This attachment is a two-way street, as Spires notes, “babies bond with their mothers in utero,” suffer “relinquishment trauma” when separated, and the resulting stress “has lasting effects.” All of this is entirely correct. Children do suffer when they lose their birth mother. Spires has such clarity on the matter, I eagerly anticipate her forthcoming condemnation of surrogacy, which inflicts the same maternal separation on children intentionally, by design, and for profit.

Noting the power of this mother-child bond, and the pain that results from its loss, Spires recommends abortion over adoption, which, in her opinion, is “infinitely more difficult.” She’s wrong of course. The importance of the maternal bond, and the pain which results when it’s broken, is not an argument for abortion. It’s an argument for parenting and for marriage.

That maternal bond is evidence that mother and baby are made to be together. But attachment is not limited to mom. Father and baby are also made to be together, and both mother and child suffer in his absence. It’s ironic how conversations about restricting abortion suddenly clarify this reality for many on the left, who decry, “If abortions aren’t allowed, then men shouldn’t be able to abandon the family because of birth!”

While mothers are prevented from abandoning their baby by a literal cord, societies throughout history have created a social and legal cord between father and mother to prevent dad from abandoning his baby. Prior to its demotion to government’s validation of adult emotions, this institution was formerly known as marriage.

Marriage has been the most child-centered institution the world has ever known because it’s the only relationship that unites the two people to whom children have a natural right. It’s the institution that insists man and woman both do hard things, by committing to one another and the baby, so their child can thrive. The only other option is for the baby to shoulder the hard things by growing up in a broken home.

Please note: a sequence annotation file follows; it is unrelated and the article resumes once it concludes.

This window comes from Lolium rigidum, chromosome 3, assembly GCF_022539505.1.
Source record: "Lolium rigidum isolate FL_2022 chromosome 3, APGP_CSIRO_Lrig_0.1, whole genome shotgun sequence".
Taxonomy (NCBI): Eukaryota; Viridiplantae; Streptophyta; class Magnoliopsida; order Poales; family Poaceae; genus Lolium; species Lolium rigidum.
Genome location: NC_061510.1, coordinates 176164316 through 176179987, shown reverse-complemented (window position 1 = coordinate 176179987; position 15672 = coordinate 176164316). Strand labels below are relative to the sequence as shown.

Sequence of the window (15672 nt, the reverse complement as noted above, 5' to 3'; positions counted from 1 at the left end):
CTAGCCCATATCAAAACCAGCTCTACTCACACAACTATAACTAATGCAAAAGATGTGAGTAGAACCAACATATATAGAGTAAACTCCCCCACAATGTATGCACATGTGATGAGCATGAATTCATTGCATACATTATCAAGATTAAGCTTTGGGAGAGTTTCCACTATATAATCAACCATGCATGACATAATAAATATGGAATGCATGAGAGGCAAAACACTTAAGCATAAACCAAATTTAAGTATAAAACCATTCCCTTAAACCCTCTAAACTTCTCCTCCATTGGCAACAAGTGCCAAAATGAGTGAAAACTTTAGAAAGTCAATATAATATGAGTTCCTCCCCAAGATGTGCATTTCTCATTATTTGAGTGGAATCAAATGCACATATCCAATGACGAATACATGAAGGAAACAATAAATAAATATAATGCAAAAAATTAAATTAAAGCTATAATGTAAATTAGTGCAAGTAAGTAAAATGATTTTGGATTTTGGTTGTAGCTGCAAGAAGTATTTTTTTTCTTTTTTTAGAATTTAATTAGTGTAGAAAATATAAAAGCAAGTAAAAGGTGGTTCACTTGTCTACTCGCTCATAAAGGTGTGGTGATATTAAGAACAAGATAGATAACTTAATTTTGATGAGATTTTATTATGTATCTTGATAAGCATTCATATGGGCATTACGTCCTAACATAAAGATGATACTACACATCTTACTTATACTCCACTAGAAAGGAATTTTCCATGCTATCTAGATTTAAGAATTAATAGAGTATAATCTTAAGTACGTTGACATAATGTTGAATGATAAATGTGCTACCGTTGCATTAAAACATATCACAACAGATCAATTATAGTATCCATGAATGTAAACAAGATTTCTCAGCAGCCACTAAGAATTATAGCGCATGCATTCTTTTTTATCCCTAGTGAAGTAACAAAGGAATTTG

Children Have a Right to Adoption

Sometimes the mother or father (or both) can’t, or won’t, do the hard thing of orienting their lives around their baby. In those cases, the birth mother may choose to do the hard thing by relinquishing her child for adoption. Even Spires acknowledges there are times “when adoption is the best option for all involved.”

There has been a great deal of confusion about adoption as of late. Questions of whether gay couples have a right to adopt top the list. Here’s your simple children’s rights answer: no adult, not one, has a right to adopt. Children who have lost their parents have a right to be adopted.

Adoption is a just society’s response to children in need. It’s an institution centered around the well-being of children, not the desires of adults. In adoption, the adults do the hard thing by meeting the needs of the child. They undergo screenings, background checks, references, home studies, financial and physical evaluations, etc. The list of qualifications to adopt is daunting, which is right and proper because the state is responsible for furnishing children with the loving and stable home they deserve.

Like Justice Barrett, toward whom Spires aims much of her ire, I am an adoptive mother. I’m a mother who is connected to dozens of other foster and adoptive parents who understand “the complexities of adoption” Spires references. We willingly acknowledge the trauma and loss our children have experienced, whether they come to us at two days old, two years old, or 12 years old. We reject the notion that ripping our children limb-from-limb in utero is preferable to the loss they’ve experienced.

Adoptive parents understand that our children have suffered loss, and we are seeking to mend it. It may not be “a simple solution” to grapple with the circumstances of their origins, but it’s far superior to forcing kids to do the hard thing by losing their lives to abortion or growing up in an institution.

With unplanned pregnancies, abortion, and adoption, the answer is for adults to do the hard thing to spare children a life of loss and mend their wounds. Both mother and father should conform to the rights of the child. If they cannot, or refuse to, a just society cares for orphans, it doesn’t kill them.